Blog Author: John Riches – Vice-Chair, JCT Drafting Sub-Committee
Project bank account provisions are now available for all JCT contract suites – improving cash flow through the industry…
Lord Denning said in Modern Engineering (Bristol) Ltd vs Gilbert Ash (Northern) Ltd 1973 that “cash flow is the lifeblood” of the construction industry – a sentiment that is particularly apposite where parties feel they are not being paid enough or on time. There have been a plethora of reports on the ills of the industry featuring cash flow related problems.
“What is needed [to improve cash flow] is an agreed procedure to ensure that payments are made regularly and promptly,” said the Banwell Committee in 1964. Fast forward to the two Latham reports, which retrod the familiar ground of cash flow. At last, we got an outcome in terms of adjudications and payment provisions in the 1996 Construction Act, subsequently amended in 2009. Throw in a non-construction piece of legislation, the Late Payment of Commercial Debts (Interest) Act 1998, setting a penal rate of interest, and we have all the ingredients to ensure prompt payment – cash flow at last.
Despite the courts having revealed weaknesses in the drafting of the 2009 legislation, and how applying the payment rules has accordingly become more difficult, payment has improved overall as a result of Latham.
Dissatisfaction remains, however. The government applied more pressure in 2015 and 2017 by introducing a duty to report payment practices and performance – a name and shame type revelation. Did this shame the industry into prompt payment practices? Central government performance on payment is gauged on two payment periods, one of 30 days and one of five days. Data from Build UK (for which I am grateful) shows that in July 2018 no main contractors were paying within 30 days, but in February 2022 half of main contractors were doing so. Things have improved. But there are many SMEs within the industry who think this is not good enough.
The public sector is putting more pressure on. In 2016 Scotland introduced project bank accounts (PBAs) for projects over £2m from March 2019. Since 2009, UK central government departments, their agencies and non-departmental public bodies have been told to move to a position where PBAs are adopted unless there are compelling reasons not to do so.
The Construction Playbook on public works projects (also impacting on the private sector) says: “The government understands the importance of prompt, fair and effective payment in all businesses.” Being paid promptly for work carried out in accordance with the contract ensures businesses have a healthy cash flow throughout the supply chain, especially at the lower tiers.
The construction sector is ripe for introduction of PBAs as the next contributor to improving payment practices and cash flow. A PBA is a bank account dedicated to the project. The account is ring fenced and members who sign up to the PBA, the main contractor and subcontractors, are all paid directly and simultaneously from the PBA. There is no time lag for the supply chain: they get their money on the same date as the main contractor. No 60-day payment terms: whatever the standard contract payment period is, it applies to everyone who has signed up to the PBA.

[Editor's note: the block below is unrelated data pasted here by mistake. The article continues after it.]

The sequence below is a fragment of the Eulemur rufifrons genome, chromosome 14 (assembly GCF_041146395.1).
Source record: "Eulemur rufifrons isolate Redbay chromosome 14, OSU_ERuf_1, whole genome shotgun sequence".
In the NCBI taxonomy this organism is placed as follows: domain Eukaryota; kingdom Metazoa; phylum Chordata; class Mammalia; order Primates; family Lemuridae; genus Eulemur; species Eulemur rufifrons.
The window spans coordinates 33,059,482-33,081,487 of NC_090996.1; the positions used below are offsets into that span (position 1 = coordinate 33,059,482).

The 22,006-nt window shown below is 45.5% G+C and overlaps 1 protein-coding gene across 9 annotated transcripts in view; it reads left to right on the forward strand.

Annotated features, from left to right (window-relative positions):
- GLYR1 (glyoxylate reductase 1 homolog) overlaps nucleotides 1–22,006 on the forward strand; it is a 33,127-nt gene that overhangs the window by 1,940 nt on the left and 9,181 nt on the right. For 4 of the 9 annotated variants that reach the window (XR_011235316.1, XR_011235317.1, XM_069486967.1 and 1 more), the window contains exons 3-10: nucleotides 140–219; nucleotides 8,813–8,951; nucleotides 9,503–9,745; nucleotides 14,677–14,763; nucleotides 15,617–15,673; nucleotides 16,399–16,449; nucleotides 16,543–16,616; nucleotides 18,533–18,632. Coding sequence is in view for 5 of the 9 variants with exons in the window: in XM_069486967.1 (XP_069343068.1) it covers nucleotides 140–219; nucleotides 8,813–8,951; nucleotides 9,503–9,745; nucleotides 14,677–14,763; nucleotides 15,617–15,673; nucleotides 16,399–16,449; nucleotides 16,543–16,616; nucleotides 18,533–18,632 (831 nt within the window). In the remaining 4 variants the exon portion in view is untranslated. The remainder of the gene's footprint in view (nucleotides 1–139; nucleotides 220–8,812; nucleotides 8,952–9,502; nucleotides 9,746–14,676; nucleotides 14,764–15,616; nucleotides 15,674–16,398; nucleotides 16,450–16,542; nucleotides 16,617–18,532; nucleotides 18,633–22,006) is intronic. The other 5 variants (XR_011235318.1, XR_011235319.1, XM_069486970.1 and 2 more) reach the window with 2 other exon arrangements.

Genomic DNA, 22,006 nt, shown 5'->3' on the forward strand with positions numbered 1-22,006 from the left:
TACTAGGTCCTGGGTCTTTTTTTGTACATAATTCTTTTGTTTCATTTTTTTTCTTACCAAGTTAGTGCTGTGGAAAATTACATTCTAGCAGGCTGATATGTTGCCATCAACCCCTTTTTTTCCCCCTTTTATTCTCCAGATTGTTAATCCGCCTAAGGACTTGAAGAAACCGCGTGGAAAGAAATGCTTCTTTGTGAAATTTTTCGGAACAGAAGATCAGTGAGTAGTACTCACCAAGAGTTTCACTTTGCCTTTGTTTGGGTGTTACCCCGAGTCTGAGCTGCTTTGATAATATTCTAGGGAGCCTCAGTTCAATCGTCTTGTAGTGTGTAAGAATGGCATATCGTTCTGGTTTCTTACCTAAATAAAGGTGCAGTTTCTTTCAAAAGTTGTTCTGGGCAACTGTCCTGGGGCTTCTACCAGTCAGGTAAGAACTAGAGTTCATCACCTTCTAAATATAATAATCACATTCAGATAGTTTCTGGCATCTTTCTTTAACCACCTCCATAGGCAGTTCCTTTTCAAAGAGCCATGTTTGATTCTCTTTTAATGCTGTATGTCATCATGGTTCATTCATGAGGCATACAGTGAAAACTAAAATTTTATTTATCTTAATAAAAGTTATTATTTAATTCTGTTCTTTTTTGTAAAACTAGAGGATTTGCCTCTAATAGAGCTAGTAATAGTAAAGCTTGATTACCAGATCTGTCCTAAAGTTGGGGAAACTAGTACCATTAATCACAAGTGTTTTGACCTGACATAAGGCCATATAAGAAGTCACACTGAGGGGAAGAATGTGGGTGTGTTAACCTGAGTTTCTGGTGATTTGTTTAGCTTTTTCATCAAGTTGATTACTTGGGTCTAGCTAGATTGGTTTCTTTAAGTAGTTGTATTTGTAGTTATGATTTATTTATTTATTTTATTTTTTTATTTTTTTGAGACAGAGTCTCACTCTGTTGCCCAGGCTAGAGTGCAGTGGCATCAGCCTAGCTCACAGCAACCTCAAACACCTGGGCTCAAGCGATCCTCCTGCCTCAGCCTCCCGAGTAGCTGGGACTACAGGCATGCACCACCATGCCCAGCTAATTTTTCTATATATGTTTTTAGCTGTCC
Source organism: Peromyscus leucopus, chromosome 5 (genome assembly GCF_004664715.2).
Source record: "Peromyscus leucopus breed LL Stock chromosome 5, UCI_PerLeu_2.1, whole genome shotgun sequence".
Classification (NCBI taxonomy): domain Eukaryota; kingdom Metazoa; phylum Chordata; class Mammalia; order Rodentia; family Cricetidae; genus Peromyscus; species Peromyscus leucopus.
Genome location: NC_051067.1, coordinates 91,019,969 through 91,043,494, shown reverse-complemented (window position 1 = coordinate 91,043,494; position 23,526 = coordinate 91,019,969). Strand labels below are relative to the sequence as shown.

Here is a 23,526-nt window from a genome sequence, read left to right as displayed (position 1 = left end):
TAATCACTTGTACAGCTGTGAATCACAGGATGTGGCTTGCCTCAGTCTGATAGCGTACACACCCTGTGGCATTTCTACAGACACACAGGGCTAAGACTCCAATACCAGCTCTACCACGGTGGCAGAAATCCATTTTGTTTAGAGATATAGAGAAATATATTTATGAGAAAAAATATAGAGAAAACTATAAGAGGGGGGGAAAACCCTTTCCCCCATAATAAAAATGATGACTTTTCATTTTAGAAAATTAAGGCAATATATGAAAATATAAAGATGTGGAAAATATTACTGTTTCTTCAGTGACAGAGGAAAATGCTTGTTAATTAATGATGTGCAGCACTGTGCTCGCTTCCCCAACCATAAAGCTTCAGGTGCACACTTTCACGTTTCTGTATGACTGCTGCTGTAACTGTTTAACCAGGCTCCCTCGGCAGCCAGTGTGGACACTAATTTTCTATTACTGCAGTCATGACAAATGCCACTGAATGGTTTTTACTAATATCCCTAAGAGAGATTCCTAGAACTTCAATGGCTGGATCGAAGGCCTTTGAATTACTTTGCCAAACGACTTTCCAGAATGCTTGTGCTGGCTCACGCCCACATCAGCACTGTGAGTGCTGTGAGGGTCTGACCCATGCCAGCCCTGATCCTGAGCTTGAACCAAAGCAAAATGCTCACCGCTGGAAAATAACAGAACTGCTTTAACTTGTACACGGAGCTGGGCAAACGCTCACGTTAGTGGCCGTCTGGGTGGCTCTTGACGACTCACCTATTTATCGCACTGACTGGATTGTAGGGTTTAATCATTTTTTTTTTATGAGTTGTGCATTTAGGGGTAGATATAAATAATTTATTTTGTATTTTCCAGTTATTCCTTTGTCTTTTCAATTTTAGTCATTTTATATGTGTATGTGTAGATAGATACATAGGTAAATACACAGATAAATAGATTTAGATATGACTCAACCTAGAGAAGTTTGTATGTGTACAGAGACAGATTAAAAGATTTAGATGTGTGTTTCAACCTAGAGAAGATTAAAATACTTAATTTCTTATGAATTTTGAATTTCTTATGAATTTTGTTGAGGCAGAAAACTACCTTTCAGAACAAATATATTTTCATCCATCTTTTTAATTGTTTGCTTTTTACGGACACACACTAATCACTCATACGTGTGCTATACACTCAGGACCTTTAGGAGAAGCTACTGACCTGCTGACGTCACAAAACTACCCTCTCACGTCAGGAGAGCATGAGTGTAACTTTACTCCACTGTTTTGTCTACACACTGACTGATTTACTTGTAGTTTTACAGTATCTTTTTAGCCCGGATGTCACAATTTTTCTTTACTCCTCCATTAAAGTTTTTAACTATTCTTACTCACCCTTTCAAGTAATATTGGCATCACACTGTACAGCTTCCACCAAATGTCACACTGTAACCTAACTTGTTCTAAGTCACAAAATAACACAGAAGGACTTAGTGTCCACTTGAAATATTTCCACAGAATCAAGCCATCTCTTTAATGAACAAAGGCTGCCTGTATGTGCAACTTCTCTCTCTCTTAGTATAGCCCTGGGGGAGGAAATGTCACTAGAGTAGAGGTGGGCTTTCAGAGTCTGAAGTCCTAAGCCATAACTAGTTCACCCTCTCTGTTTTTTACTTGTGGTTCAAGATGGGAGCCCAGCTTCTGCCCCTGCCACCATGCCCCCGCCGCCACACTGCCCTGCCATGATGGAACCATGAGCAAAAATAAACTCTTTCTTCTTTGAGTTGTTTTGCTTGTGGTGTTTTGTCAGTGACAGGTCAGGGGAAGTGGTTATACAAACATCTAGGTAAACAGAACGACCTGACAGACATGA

The JCT has this year updated (not so much an update but supercharging) the old 2016 PBA documentation (available from the JCT website). Great effort has been made to provide a working document that will slot into the pressures being applied on the industry to adopt PBAs. In drafting this document, the prime objective was to use the existing (and future) standard form contracts. If you want a PBA there is the bolt-on to whatever contract suite you are using. It has been designed around the most-used suites.
All of the familiar valuation processes remain in the primary contract documents. These are dealt with arriving at the sum out of the PBA. All of the ordinary payment notices, pay less notices and the like operate as normal.
For everybody to be paid out of the PBA a payment schedule is sent to the employer identifying the sums to be paid to the main contractor and each subcontractor. They are all paid electronically at once. Good for cash flow.
But what about the great desire to be paid the right amount of money at the right time? The PBA very directly addresses this. Because the PBA is a system of dealing with the payment itself, establishing the right amount remains within the primary contract. There is less scope for argument on when the money is going to turn up, and the amount is known very quickly because of the way the PBA operates. Any shortfall that does not take the payee up to the right amount is readily identified. In terms of behavioural change, it is hoped an effectively operated PBA will leave the parties free to focus on resolving any differences affecting the right amount. Even domestic amounts between main contractor and subcontractor will be paid through the PBA once the amount is established.
What about final accounts and retention? The JCT PBA 2022 works right through to closure of the entire project. Will the JCT PBA 2022 rejuvenate the lifeblood?